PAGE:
Do You Preach "Grace BUT?"

Here is a GREAT article, entitled "Why Preaching Grace Feels Dangerous," by Peter Mead:
Last Sunday I preached the first message in a series on Galatians. Paul pulled no punches and I reflected that somewhat in my message. So this morning I’ve woken up pondering this quote from Andy Stanley:

“The church, or I should say, church people, must quit adding the word “but” to the end of our sentences about grace. Grace plus is no longer grace. Grace minus is no longer grace. We are afraid people will abuse grace if presented in its purest form. We need not fear that, we should assume that. Religious people crucified grace personified. Of course grace will be abused. But grace is a powerful dynamic. Grace wins out in the end. It is not our responsibility to qualify it. It is our responsibility to proclaim it and model it.”

I wonder what proportion of gospel preachers really preach the radical message of God’s grace, and how many feel the need to qualify it and augment it and protect it? How do we over-qualify grace?
Read the rest here.

Living Color

This depiction of Psalm 119 is just all kinds of wonderful. Check it out, and take some time to browse the whole website.

A Crack in the Ministerial Armor

Jared Wilson discovered a hitherto unpublished letter by Wormwood about the subtle art of undermining a pastor.
Dearest Grubnat, my poppet, my pigsnie,

The reports of your progress warm my blackened heart. When you were assigned to one of the Enemy’s ministers ten years ago, his infernal Majesty and I knew you’d have a rough go of it. The zeal of one new to the pastorate can be a daunting challenge to even the most cunning of our comrades, but we also believed that time breeds all wounds and that your task would become easier the longer your patient remained. You now prosper from that sweet spot of pastoral fatigue and assimilation. The shine of newness is gone. And up pop the cracks in the ministerial armor.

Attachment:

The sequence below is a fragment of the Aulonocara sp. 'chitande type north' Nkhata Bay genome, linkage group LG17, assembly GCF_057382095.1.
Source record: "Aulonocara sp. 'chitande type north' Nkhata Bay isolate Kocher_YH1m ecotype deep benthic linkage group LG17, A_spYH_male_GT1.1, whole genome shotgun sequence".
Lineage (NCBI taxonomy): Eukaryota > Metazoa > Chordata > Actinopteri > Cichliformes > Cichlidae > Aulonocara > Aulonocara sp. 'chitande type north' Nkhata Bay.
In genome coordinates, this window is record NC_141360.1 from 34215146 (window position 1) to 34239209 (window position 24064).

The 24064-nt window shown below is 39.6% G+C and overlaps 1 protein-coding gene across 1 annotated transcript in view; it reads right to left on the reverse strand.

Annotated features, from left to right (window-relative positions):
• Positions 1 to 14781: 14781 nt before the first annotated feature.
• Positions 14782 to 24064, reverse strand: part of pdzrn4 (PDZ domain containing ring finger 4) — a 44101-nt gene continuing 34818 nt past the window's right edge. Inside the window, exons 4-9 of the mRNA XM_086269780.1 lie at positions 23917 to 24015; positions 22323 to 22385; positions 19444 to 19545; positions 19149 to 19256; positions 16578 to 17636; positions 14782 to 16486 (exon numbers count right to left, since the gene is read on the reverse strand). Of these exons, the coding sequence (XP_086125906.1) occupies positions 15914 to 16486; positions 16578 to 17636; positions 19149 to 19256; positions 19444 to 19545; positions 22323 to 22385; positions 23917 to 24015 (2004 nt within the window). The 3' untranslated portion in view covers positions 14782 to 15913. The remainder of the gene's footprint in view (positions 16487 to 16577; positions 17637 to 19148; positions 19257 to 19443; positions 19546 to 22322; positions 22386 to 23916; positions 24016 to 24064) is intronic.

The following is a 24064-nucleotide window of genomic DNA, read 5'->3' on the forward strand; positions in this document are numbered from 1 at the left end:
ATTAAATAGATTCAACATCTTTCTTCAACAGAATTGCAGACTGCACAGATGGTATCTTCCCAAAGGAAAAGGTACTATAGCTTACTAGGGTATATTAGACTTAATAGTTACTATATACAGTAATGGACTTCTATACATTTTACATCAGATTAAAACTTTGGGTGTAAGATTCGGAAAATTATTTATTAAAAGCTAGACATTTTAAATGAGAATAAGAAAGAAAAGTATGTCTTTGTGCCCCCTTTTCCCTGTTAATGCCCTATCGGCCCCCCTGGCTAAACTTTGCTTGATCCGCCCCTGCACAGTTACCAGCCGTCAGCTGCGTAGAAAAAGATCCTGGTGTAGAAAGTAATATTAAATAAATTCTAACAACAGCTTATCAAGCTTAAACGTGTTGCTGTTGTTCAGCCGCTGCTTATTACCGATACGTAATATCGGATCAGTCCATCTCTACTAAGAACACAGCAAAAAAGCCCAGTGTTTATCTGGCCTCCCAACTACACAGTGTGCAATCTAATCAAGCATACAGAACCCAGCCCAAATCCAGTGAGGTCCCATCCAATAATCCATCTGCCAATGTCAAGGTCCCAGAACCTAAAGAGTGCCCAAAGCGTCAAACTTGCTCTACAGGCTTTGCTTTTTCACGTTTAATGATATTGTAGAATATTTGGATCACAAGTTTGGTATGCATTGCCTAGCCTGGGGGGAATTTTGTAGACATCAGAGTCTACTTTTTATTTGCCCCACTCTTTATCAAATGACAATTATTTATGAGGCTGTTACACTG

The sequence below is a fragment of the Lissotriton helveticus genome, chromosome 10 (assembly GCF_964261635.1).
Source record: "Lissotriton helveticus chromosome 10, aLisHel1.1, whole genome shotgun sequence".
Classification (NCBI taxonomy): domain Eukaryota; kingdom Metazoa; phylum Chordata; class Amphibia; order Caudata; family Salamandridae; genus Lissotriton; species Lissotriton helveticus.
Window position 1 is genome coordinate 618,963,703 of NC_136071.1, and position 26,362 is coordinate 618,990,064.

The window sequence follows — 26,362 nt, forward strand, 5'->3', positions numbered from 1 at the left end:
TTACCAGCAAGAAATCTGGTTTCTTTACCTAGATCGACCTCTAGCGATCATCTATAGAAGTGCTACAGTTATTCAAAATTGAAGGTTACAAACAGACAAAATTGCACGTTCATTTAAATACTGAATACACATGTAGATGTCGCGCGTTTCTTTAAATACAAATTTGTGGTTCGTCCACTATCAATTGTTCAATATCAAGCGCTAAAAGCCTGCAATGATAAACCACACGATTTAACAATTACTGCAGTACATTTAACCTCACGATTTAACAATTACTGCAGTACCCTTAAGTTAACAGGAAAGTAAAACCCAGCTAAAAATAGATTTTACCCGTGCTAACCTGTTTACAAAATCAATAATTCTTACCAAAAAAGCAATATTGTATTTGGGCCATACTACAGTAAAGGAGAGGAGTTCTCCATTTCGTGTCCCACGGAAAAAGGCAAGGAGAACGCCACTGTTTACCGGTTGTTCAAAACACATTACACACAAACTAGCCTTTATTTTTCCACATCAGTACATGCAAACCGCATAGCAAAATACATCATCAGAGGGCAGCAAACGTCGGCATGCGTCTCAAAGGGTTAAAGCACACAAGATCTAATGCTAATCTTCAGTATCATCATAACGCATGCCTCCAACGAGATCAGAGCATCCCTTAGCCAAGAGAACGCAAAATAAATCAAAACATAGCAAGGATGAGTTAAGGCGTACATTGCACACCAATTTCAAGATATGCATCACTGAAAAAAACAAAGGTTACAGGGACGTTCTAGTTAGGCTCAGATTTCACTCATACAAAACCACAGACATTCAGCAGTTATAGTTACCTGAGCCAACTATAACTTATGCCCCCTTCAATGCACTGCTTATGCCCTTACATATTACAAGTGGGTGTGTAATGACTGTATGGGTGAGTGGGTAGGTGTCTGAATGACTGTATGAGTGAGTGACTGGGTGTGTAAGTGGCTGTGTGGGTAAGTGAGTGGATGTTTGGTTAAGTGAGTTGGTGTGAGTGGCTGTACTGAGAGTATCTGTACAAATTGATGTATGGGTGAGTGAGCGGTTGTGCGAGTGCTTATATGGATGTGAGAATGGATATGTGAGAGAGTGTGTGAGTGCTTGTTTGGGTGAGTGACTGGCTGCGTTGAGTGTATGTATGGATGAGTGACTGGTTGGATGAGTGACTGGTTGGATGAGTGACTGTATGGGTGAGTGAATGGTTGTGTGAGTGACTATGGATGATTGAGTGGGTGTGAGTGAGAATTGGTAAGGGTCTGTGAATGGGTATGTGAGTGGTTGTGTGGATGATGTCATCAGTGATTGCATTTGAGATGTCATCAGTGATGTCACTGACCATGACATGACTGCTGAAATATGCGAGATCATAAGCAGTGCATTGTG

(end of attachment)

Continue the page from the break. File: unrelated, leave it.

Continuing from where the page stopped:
There are many temptations common among the Enemy’s undershepherds but one universal temptation of them arises from their flesh...
Read the rest here.


One of the best measures of a great book, to my mind, is how much I find myself thinking and talking about it in the days after I finish reading it. By that measure, Leonard Sweet's latest book, Viral, is a great one.

Sweet is a favorite of mine. His scholarship, insight, creativity, vision, and energy astound me. All of that comes through in Viral. In it, Sweet characteristically provides a clear and cogent way of looking at and thinking about the present we find ourselves in. With his usual flair for coining memorable terms, he sketches the difference between one generation and the next, which he labels "Gutenbergers" (those born before 1973, the year the cell phone was invented) and "Googlers" (those born since). He demonstrates how differently--often better--Googlers think and relate, compared to Gutenberger ways.

Another measure of a great book to me is whether the author manages to challenge my assumptions and upgrade my way of thinking, while maintaining credibility. Sweet does that. For example, he says, "Books are the most antisocial technology ever invented." He points out that reading a book is a necessarily solitary proposition, while TGIF technology (which stands for Twitter-Google-iPhone-Facebook) is thoroughly social. How odd, he adds, that Gutenbergers accuse Googlers of being antisocial.

Finally, I often measure a great book by how much underlining, highlighting, notating, etc., I do while reading. By that measure, too, Viral makes the grade. Here are just some of the portions I underlined:
I am convinced that Christians need to start taking cues from the Googlers.

Gutenbergers have been far more concerned about rectitude of thoughts about God than they have on rectitude of relationship with God.